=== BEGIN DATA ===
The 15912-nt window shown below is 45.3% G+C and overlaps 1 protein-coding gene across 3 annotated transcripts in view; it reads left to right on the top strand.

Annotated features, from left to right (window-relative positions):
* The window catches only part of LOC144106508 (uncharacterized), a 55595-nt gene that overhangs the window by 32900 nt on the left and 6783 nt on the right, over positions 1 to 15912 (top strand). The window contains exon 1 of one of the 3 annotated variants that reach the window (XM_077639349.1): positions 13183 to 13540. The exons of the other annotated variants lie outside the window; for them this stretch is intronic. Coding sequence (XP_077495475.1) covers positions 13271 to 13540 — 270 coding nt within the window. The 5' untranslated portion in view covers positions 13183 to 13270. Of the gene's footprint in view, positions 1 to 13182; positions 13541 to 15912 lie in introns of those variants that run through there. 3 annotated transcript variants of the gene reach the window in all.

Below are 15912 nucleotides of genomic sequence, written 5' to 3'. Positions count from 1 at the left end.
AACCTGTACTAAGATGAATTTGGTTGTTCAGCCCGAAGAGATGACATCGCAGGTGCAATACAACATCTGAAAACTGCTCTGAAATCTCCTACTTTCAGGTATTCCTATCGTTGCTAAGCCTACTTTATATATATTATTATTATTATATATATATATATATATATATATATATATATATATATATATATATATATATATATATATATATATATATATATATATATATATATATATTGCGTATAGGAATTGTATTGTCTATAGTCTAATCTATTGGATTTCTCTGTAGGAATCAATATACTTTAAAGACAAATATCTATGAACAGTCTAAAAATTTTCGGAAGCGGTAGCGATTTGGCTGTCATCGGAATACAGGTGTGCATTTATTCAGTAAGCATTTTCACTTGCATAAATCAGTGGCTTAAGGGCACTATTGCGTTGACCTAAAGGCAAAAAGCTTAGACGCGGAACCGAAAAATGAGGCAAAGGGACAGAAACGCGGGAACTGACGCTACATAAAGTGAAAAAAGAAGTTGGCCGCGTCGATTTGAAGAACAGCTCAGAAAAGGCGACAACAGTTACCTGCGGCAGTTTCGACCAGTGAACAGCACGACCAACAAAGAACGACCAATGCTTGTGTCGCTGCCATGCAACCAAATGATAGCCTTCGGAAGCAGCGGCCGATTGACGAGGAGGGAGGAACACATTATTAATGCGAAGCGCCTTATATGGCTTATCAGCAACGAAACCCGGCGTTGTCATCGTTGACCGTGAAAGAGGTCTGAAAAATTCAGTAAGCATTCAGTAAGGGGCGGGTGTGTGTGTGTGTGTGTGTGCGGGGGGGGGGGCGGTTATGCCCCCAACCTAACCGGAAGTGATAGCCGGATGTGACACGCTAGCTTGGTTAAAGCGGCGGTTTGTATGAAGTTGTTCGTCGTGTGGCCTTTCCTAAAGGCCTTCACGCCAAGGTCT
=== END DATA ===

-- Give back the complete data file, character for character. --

The 15912-nt window shown below is 45.3% G+C and overlaps 1 protein-coding gene across 3 annotated transcripts in view; it reads left to right on the top strand.

Annotated features, from left to right (window-relative positions):
* The window catches only part of LOC144106508 (uncharacterized), a 55595-nt gene that overhangs the window by 32900 nt on the left and 6783 nt on the right, over positions 1 to 15912 (top strand). The window contains exon 1 of one of the 3 annotated variants that reach the window (XM_077639349.1): positions 13183 to 13540. The exons of the other annotated variants lie outside the window; for them this stretch is intronic. Coding sequence (XP_077495475.1) covers positions 13271 to 13540 — 270 coding nt within the window. The 5' untranslated portion in view covers positions 13183 to 13270. Of the gene's footprint in view, positions 1 to 13182; positions 13541 to 15912 lie in introns of those variants that run through there. 3 annotated transcript variants of the gene reach the window in all.

Below are 15912 nucleotides of genomic sequence, written 5' to 3'. Positions count from 1 at the left end.
AACCTGTACTAAGATGAATTTGGTTGTTCAGCCCGAAGAGATGACATCGCAGGTGCAATACAACATCTGAAAACTGCTCTGAAATCTCCTACTTTCAGGTATTCCTATCGTTGCTAAGCCTACTTTATATATATTATTATTATTATATATATATATATATATATATATATATATATATATATATATATATATATATATATATATATATATATATATATATATATATATATATATTGCGTATAGGAATTGTATTGTCTATAGTCTAATCTATTGGATTTCTCTGTAGGAATCAATATACTTTAAAGACAAATATCTATGAACAGTCTAAAAATTTTCGGAAGCGGTAGCGATTTGGCTGTCATCGGAATACAGGTGTGCATTTATTCAGTAAGCATTTTCACTTGCATAAATCAGTGGCTTAAGGGCACTATTGCGTTGACCTAAAGGCAAAAAGCTTAGACGCGGAACCGAAAAATGAGGCAAAGGGACAGAAACGCGGGAACTGACGCTACATAAAGTGAAAAAAGAAGTTGGCCGCGTCGATTTGAAGAACAGCTCAGAAAAGGCGACAACAGTTACCTGCGGCAGTTTCGACCAGTGAACAGCACGACCAACAAAGAACGACCAATGCTTGTGTCGCTGCCATGCAACCAAATGATAGCCTTCGGAAGCAGCGGCCGATTGACGAGGAGGGAGGAACACATTATTAATGCGAAGCGCCTTATATGGCTTATCAGCAACGAAACCCGGCGTTGTCATCGTTGACCGTGAAAGAGGTCTGAAAAATTCAGTAAGCATTCAGTAAGGGGCGGGTGTGTGTGTGTGTGTGTGTGCGGGGGGGGGGGCGGTTATGCCCCCAACCTAACCGGAAGTGATAGCCGGATGTGACACGCTAGCTTGGTTAAAGCGGCGGTTTGTATGAAGTTGTTCGTCGTGTGGCCTTTCCTAAAGGCCTTCACGCCAAGGTCT